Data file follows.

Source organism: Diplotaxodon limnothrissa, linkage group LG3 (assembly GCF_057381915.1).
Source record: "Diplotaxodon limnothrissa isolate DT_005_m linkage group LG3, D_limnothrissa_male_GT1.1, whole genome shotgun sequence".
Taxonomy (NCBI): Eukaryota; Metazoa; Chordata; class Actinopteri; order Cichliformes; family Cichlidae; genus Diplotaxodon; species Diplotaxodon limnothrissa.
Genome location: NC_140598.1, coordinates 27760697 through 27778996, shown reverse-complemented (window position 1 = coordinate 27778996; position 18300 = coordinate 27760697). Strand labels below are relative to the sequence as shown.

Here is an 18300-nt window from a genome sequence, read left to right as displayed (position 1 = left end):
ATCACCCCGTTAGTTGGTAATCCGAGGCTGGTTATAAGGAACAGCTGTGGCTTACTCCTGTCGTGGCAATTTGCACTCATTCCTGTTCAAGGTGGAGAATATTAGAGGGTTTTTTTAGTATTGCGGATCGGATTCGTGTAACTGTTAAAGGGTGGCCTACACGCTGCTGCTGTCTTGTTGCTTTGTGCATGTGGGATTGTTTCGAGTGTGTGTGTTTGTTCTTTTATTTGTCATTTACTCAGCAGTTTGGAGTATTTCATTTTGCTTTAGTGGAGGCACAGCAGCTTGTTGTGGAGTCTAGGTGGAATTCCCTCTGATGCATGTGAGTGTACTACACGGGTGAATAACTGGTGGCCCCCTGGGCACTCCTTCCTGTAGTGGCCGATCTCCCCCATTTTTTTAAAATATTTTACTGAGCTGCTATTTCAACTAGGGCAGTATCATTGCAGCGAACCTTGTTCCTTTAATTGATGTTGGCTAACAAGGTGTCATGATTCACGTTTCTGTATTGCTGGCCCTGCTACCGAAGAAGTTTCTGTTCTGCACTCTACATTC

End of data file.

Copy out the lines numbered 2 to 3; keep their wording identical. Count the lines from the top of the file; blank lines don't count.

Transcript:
Source record: "Diplotaxodon limnothrissa isolate DT_005_m linkage group LG3, D_limnothrissa_male_GT1.1, whole genome shotgun sequence".
Taxonomy (NCBI): Eukaryota; Metazoa; Chordata; class Actinopteri; order Cichliformes; family Cichlidae; genus Diplotaxodon; species Diplotaxodon limnothrissa.